(1764–1849) Spanish mineralogist
Del Rio was born in the Spanish capital Madrid and graduated in Spain in 1781 before going on to study in France, England, and Germany, where he was a pupil of Abraham Werner at the Freiberg Mining Academy. He had been chosen by Charles III to acquire the new scientific learning and to introduce it into the Spanish empire in order to develop and modernize the mining industry. Consequently he was sent to Mexico City to become, in 1794, professor of mineralogy at the School of Mines set up by Fausto D'Elhuyar. While in Mexico he published the Elementos de orictognosia (1795; Principles of the Science of Mining), which has some claim to being the first mineralogical textbook published in the Americas. He was forced into exile in the period 1829–34 after Mexico's war of independence but on his return he tried to reestablish the scientific tradition he had first introduced.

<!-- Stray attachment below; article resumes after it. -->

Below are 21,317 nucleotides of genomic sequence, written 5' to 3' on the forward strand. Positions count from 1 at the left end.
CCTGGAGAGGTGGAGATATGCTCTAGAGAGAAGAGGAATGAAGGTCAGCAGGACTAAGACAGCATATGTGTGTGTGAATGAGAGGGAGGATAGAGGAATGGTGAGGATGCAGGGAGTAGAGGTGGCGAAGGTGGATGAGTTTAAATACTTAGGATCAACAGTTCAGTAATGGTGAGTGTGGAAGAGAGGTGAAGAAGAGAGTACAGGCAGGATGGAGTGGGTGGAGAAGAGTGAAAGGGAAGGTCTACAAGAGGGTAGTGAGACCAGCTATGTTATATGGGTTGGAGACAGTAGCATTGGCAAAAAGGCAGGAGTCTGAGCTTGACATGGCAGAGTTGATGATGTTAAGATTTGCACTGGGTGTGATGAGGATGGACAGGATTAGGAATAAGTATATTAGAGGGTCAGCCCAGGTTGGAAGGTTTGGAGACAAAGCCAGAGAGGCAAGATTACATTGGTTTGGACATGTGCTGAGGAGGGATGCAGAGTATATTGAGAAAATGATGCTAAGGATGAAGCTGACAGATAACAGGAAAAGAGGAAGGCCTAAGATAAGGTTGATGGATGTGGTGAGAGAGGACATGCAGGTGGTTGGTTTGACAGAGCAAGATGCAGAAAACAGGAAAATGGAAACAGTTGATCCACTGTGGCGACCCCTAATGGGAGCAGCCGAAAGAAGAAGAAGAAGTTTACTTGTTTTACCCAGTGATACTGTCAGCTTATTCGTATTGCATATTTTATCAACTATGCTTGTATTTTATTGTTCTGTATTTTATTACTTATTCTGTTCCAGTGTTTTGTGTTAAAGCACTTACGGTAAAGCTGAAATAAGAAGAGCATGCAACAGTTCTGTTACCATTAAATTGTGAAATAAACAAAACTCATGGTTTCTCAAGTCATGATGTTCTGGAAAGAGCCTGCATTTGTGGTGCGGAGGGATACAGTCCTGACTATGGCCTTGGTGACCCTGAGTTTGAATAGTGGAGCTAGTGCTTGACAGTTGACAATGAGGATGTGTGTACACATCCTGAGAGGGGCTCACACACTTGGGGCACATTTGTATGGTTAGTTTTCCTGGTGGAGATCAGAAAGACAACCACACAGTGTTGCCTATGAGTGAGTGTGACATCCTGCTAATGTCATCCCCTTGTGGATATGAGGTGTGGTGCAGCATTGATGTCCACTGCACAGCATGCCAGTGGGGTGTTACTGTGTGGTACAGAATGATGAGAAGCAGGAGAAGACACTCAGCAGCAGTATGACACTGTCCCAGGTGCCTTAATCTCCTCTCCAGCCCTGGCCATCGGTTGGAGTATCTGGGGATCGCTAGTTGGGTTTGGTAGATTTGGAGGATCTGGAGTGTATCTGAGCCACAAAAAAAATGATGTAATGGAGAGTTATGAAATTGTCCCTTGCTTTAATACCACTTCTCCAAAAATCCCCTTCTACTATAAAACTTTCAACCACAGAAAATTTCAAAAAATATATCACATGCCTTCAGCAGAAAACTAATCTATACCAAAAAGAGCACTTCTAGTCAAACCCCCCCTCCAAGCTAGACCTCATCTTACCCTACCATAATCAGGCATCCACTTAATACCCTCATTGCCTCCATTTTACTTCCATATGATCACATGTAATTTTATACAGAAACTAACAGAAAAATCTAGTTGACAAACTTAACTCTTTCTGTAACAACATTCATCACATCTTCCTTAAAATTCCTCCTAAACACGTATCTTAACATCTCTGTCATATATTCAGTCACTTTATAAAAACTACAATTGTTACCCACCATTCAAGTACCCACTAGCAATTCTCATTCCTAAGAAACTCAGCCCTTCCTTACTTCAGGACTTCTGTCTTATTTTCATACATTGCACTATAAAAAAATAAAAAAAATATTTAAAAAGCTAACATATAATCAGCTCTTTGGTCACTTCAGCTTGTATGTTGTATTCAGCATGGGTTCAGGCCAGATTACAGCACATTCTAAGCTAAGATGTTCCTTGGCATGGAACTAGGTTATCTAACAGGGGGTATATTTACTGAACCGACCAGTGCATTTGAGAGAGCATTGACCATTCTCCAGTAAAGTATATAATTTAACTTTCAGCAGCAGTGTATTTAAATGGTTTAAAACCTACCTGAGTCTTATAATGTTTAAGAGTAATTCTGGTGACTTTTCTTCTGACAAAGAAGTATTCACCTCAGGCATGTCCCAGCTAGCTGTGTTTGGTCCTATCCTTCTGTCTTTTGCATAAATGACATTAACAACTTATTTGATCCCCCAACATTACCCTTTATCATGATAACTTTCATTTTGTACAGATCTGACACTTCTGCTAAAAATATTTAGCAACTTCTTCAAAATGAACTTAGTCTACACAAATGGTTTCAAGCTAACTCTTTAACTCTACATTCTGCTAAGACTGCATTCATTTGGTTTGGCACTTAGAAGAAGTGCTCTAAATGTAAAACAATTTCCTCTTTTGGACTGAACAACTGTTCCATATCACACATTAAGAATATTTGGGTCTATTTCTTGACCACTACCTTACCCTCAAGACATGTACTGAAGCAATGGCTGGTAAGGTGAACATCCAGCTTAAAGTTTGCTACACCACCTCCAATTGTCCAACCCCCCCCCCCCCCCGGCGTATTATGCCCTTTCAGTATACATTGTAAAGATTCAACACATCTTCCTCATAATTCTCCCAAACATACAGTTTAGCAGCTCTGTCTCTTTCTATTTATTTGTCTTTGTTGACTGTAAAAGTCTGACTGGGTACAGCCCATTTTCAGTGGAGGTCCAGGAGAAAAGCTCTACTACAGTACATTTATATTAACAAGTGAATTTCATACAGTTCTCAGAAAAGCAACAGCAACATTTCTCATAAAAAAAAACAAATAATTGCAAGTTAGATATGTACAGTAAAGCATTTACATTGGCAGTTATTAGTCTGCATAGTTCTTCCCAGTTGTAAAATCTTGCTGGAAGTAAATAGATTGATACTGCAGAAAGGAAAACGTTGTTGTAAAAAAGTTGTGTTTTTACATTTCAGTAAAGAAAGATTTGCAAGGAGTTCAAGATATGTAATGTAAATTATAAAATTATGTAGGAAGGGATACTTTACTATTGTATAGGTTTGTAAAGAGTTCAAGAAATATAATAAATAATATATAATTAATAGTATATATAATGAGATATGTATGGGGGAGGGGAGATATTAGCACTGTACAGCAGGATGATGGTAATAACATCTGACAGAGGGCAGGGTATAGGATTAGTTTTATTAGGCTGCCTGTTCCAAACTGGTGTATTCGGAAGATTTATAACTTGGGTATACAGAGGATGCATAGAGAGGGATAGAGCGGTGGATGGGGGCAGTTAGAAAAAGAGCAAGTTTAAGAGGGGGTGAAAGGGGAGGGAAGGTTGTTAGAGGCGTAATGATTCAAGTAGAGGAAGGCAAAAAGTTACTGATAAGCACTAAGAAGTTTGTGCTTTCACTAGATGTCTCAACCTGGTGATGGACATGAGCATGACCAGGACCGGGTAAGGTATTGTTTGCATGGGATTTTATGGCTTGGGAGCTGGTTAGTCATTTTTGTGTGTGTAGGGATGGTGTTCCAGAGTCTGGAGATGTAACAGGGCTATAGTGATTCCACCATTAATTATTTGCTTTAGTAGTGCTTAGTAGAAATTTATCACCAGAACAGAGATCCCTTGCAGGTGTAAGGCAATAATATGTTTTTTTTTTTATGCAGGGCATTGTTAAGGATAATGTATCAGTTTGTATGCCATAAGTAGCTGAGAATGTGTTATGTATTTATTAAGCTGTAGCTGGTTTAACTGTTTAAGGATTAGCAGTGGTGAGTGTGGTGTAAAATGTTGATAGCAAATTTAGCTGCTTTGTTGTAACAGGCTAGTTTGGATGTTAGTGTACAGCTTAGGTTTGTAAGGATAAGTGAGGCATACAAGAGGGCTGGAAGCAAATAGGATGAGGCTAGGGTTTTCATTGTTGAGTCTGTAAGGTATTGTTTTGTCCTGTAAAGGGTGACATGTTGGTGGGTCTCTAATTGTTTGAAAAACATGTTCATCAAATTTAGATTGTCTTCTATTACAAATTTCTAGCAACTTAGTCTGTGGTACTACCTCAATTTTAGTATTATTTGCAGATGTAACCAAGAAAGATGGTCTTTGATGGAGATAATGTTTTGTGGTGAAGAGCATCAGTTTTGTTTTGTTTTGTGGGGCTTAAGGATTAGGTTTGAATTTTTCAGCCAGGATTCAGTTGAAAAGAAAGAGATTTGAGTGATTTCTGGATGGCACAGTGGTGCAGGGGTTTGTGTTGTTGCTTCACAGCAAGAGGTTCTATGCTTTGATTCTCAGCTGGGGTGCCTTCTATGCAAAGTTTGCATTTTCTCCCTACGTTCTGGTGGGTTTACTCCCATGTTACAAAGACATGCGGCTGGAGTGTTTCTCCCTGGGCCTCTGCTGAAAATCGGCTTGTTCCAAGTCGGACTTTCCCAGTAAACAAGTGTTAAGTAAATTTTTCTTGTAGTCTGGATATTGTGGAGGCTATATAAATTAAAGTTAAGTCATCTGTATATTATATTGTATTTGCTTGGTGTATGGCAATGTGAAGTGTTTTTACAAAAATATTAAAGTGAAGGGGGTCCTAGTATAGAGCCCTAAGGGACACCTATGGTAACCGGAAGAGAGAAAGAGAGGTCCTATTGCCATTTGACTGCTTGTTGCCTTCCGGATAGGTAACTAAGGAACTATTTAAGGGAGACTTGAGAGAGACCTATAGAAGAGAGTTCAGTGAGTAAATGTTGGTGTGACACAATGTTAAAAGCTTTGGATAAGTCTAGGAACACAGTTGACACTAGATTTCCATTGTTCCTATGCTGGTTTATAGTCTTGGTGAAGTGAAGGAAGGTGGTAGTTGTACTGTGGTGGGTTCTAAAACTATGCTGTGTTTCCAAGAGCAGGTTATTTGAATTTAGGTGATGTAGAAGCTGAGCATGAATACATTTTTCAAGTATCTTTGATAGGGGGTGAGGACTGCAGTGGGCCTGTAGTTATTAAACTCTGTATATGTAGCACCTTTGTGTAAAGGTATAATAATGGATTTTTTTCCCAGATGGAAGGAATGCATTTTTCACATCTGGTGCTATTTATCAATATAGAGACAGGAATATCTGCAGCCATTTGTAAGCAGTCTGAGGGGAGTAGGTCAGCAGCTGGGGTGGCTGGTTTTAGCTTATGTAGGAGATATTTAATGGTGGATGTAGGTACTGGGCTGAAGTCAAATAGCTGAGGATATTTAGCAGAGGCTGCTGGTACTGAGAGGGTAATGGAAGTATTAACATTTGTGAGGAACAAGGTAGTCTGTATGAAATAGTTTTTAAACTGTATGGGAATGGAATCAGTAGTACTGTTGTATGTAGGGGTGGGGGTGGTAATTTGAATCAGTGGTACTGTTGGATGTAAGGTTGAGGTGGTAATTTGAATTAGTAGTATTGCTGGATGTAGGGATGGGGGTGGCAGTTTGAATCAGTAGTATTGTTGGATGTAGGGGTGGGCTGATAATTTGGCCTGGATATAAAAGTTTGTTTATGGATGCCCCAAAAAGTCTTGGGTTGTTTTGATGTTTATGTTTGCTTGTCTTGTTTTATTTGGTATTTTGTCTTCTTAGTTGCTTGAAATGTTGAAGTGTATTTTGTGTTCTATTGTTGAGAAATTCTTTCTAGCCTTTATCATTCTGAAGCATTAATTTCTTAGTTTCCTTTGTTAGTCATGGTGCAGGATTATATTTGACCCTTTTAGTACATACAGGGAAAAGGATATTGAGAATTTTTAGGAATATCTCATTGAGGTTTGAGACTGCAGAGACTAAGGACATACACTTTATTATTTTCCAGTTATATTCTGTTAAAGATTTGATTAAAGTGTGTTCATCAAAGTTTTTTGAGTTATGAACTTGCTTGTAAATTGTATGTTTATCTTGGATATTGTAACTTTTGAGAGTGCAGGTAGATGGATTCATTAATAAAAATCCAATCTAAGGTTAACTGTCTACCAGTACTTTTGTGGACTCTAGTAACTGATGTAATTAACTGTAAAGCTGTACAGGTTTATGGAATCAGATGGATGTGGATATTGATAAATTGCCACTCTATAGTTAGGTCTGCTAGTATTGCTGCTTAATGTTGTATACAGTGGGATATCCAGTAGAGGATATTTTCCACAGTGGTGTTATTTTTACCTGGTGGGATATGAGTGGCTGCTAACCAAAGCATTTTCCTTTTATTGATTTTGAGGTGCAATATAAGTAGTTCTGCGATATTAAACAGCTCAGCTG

As a scientist he is best remembered for his independent discovery of the element vanadium in 1801. He had found what he took to be a new metal in some lead ore from the Mexican mines and named it ‘erythronium’ (from the Greek erythros, red) as its salts turned red when ignited. However, he failed to press his claim, being persuaded by other scientists that it was probably a compound of lead and chromium. The Swedish chemist Nils Gabriel Sefström (1787–1845) rediscovered the metal in 1830 and named it vanadium. Its identity with Del Rio's erythronium was demonstrated by Friedrich Wöhler in 1831.
Subjects: Science and Mathematics.